The South Korean scientists who successfully cloned human embryos to extract stem cells have called for a global ban on cloning to make babies.
The embryos have been created in a process called "therapeutic cloning".
Woo Suk Hwang, who led the research, said reproductive cloning was clearly wrong, and should be outlawed.
He was speaking at a scientific convention in Seattle.
The researchers have shown they can produce stem cells from human embryos, in a procedure which is known as "therapeutic cloning."
The process means that stem cells can be grown into any cell in the body to treat various diseases.
The South Korean scientists are the latest group of mainstream scientists to call for a global ban, an idea which was first discussed at the United Nations three years ago.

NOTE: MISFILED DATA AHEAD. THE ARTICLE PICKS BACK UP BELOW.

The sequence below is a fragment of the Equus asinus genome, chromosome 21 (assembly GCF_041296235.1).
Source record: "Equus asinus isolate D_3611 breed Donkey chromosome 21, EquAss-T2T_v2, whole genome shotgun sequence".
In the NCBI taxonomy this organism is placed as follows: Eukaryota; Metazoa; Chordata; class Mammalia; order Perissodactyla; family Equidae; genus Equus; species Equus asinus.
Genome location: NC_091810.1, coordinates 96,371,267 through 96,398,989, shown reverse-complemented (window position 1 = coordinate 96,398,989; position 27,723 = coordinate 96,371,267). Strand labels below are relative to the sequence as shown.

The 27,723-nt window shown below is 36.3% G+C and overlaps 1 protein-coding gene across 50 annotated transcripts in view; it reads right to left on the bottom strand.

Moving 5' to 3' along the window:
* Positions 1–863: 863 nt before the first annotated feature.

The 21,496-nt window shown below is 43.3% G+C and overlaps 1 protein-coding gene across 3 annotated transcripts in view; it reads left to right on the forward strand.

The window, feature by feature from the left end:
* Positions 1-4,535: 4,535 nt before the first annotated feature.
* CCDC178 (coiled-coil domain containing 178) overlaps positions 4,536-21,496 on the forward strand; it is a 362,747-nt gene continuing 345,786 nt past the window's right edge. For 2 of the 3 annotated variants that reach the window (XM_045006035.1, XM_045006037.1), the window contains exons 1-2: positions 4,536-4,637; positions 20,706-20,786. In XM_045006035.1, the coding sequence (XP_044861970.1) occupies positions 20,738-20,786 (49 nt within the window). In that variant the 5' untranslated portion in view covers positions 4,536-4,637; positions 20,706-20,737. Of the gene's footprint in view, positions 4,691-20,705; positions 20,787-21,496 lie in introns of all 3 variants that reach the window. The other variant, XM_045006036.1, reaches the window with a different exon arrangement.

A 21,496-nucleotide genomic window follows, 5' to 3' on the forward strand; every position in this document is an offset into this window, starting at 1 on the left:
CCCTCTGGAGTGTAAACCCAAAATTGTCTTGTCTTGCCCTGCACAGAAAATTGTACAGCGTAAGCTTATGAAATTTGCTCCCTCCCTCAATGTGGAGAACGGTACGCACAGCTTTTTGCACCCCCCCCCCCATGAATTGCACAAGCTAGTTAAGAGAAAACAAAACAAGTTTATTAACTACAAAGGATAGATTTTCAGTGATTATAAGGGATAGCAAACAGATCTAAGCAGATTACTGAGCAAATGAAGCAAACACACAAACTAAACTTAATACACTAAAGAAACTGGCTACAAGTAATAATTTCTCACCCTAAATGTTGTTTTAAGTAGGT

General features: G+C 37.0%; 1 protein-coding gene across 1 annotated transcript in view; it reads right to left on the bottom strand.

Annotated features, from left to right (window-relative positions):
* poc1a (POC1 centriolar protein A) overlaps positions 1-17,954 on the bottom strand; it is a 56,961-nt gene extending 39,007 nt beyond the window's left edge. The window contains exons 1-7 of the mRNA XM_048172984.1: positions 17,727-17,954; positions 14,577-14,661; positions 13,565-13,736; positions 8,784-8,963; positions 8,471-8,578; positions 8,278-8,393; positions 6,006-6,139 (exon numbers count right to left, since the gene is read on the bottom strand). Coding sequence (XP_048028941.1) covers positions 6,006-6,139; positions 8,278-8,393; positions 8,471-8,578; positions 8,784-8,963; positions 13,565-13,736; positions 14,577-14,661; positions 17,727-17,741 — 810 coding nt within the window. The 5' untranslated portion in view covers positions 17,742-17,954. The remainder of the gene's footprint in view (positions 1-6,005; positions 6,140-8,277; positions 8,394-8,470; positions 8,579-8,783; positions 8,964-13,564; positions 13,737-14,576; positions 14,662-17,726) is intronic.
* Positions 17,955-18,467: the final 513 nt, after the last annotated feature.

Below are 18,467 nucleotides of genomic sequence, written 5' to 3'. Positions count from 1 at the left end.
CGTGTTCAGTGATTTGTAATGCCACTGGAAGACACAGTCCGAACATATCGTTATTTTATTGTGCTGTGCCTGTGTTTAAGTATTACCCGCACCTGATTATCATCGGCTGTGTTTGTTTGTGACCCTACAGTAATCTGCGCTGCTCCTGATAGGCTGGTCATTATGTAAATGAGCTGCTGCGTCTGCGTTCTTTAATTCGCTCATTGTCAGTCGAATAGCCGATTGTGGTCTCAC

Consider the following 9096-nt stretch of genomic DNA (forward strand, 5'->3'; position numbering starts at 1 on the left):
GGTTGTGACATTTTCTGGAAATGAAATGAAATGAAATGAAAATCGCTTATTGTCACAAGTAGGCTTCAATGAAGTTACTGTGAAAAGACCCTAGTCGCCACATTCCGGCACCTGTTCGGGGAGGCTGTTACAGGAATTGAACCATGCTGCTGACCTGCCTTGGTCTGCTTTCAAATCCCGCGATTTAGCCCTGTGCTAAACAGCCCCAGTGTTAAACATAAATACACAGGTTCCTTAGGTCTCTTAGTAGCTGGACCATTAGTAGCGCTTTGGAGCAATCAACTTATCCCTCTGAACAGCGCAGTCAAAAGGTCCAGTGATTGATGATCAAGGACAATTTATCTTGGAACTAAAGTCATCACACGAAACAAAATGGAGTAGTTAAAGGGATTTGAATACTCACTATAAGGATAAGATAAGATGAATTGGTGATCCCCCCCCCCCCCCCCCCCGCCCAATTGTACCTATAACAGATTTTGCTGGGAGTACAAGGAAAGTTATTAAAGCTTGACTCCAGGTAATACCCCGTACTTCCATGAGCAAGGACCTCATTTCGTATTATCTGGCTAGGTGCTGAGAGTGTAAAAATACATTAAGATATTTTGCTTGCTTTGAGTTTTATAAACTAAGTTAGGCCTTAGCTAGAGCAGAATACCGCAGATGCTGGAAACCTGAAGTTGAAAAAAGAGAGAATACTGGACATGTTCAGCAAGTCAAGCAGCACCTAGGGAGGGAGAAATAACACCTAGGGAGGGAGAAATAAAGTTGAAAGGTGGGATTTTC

Late last year, around 60 national academies of science from around the world called for a global ban on reproductive cloning, but said researchers should be free to experiment, as the Korean team did, with therapeutic cloning.
That was the position adopted by a number of governments led by France, Germany and Belgium during UN discussions.
But they are opposed by another block led by the United States and Spain which wants a complete ban on all cloning research.
In 2002, faced with this divide, the UN postponed negotiations for a year.
Last year, they reconvened and again postponed - this time until 2005.
The South Korean research illustrates the dilemma facing the UN.
It is aimed at therapeutic cloning, but the techniques it uses would also be used by people trying to create cloned babies.